One hundred and sixty-six male volunteers (mean age = 23.2, SD = 3.27; age range = 19–33) were recruited using advertisements around the university. Seventy percent identified as White/Caucasian, 22% as Asian, 8% as ‘Other’. Volunteers attended a single testing session, where they completed the Tetris game (15 min), post-experiment questionnaires, and provided two saliva samples. Participants attended test sessions in pairs, after selecting a test slot via the laboratory website. Thus generally, participants did not know each other prior to arrival, as this was discouraged on the website. The opponents met each other upon arrival at the lab, to reinforce the competitive element. The study was conducted in accordance with the Declaration of Helsinki and was approved by University of Cambridge Human Biology Research Ethics Committee. Written informed consent was obtained from all participants. Participants were reimbursed £12 (~ US$18) for participation.
The competitive task was adapted from the Tetris game previously used by Zilioli and Watson, 2012, Zilioli and Watson, 2014. Tetris is a speeded puzzle game in which different two-dimensional shapes drop down the screen, and must be rotated and fitted together into rows. If a player “fills” an entire line with no spaces, that line disappears to create more space for the falling blocks. As the game unfolds, the speed at which the blocks drop increases, resulting in steadily increasing difficulty and cognitive effort by the player. Each participant was led to believe that he was competing against the other participant via two linked computers. Unbeknownst to the participants, the outcome of the task was manipulated, such that winning and losing conditions were pre-assigned rather than determined by performance. An important feature of this variant of Tetris was that if the screen filled with blocks, the game did not terminate (as in the classic game) but rather the screen would shift the blocks down, allowing all participants to continue for the required 15 minute period, regardless of their prior experience level or ability. After 15 min of play, the message “you win!” on a colorful background was displayed on the winner's screen, while the loser's screen displayed “you lose!” on a drab background.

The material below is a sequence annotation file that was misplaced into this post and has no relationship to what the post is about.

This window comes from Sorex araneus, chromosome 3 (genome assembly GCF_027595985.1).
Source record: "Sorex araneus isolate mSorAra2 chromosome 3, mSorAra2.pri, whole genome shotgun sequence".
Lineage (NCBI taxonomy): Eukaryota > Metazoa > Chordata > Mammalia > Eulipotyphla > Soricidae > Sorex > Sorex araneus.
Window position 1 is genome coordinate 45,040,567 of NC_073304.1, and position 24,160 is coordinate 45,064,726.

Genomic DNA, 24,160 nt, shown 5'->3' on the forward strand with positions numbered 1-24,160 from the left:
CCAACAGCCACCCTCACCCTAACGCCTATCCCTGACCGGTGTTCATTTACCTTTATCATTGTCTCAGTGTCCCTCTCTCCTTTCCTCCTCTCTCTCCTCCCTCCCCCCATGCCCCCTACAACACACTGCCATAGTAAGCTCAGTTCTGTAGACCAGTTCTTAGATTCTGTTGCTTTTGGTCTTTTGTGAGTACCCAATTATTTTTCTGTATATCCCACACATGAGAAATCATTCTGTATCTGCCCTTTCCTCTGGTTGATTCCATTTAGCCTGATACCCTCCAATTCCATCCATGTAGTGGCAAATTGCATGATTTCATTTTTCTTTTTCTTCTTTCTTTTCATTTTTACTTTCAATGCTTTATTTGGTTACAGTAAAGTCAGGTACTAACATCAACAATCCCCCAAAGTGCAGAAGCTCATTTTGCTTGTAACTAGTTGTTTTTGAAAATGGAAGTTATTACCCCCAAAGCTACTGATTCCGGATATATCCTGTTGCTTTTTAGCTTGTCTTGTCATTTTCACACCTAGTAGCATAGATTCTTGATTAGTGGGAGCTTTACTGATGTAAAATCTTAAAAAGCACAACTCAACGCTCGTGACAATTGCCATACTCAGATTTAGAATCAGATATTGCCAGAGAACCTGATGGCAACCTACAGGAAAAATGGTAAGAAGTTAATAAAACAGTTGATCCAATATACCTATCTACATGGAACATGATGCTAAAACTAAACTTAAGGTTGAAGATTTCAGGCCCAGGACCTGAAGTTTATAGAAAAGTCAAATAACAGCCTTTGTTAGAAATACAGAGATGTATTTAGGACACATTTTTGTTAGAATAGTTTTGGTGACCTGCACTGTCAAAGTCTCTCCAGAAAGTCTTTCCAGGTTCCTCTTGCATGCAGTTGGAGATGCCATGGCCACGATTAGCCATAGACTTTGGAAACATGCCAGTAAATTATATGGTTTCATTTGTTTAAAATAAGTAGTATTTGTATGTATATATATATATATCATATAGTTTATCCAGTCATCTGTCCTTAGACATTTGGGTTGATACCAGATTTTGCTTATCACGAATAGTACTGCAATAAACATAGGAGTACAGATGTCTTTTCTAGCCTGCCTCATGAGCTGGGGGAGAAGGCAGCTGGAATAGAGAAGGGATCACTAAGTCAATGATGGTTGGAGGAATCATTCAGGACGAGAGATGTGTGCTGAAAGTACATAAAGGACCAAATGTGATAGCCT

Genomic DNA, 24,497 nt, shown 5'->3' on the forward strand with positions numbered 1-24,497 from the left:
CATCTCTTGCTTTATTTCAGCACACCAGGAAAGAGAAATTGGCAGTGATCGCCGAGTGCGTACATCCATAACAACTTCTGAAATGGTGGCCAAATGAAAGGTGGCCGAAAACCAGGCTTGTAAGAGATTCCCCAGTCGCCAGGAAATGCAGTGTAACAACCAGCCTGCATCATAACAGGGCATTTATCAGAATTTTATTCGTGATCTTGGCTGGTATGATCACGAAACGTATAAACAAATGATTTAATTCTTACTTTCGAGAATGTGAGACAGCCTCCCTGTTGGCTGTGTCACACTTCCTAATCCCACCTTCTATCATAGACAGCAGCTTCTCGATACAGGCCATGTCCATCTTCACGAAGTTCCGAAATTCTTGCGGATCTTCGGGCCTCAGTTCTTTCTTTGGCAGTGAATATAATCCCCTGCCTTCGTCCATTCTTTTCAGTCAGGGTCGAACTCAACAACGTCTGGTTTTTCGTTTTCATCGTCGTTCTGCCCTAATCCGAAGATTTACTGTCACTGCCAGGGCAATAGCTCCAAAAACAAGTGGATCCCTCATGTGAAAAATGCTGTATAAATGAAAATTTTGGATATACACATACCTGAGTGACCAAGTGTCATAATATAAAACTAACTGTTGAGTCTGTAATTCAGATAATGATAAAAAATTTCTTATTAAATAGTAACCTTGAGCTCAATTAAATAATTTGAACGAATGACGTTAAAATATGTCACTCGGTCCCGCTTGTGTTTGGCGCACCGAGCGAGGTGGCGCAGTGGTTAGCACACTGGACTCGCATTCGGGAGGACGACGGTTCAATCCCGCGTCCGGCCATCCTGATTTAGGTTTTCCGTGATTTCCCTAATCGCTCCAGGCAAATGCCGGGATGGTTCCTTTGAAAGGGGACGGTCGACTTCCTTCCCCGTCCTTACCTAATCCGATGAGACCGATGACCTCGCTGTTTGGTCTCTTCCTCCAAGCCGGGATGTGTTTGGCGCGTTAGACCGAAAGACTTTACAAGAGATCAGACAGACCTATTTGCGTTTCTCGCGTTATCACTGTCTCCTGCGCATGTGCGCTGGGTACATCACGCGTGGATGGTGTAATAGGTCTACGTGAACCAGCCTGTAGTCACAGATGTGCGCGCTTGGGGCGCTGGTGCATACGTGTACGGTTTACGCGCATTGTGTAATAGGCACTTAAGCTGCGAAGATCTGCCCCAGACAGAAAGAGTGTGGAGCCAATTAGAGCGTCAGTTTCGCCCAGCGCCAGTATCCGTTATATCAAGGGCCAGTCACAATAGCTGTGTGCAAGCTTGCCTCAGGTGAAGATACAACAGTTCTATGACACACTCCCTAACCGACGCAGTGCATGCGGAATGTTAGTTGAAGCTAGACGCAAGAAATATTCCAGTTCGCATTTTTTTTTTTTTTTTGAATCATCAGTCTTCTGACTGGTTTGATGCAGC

We manipulated the closeness of scores between winners and losers by imposing two features. First, immediately following the outcome display (i.e. the “you win!”/“you lose!” message), both the participant's and opponent's scores were presented. The participant's score was necessarily veridical, but the opponent's score was manipulated in order to pre-configure the four outcome types. In the clear win condition, the opponent scored 30% of the participant's score (e.g. participant vs. opponent: 1436 vs. 431). In the clear loss condition, the opponent scored 1.7 times of the participant's point (e.g. 1436 vs. 2441). In the narrow win condition, the opponent scored 11 points less than the participant (e.g. 1436 vs. 1425). In the narrow loss condition, the opponent scored 11 points more than the participant (e.g. 1436 vs. 1447). Second, throughout the competition, participants were presented with scripted messages in the upper right corner of the Tetris display (for 5 second duration). During the initial 12 min of the competition, five “neutral” messages (e.g. “Do your best”, “Go, go, go”) were presented (every 2 min). These messages were identical across conditions and did not imply relative performance of the two competitors. During the final 3 min of the contest, two further messages were displayed that were condition specific:
Clear winners: “Keep going, you are far ahead!”/“Come on, you are far in the lead!”
Clear losers: “Keep going, you are far behind!”/“Come on, you are far behind!”
Narrow winners: “Keep going, you are only just in front!”/“Come on, you are only just ahead!”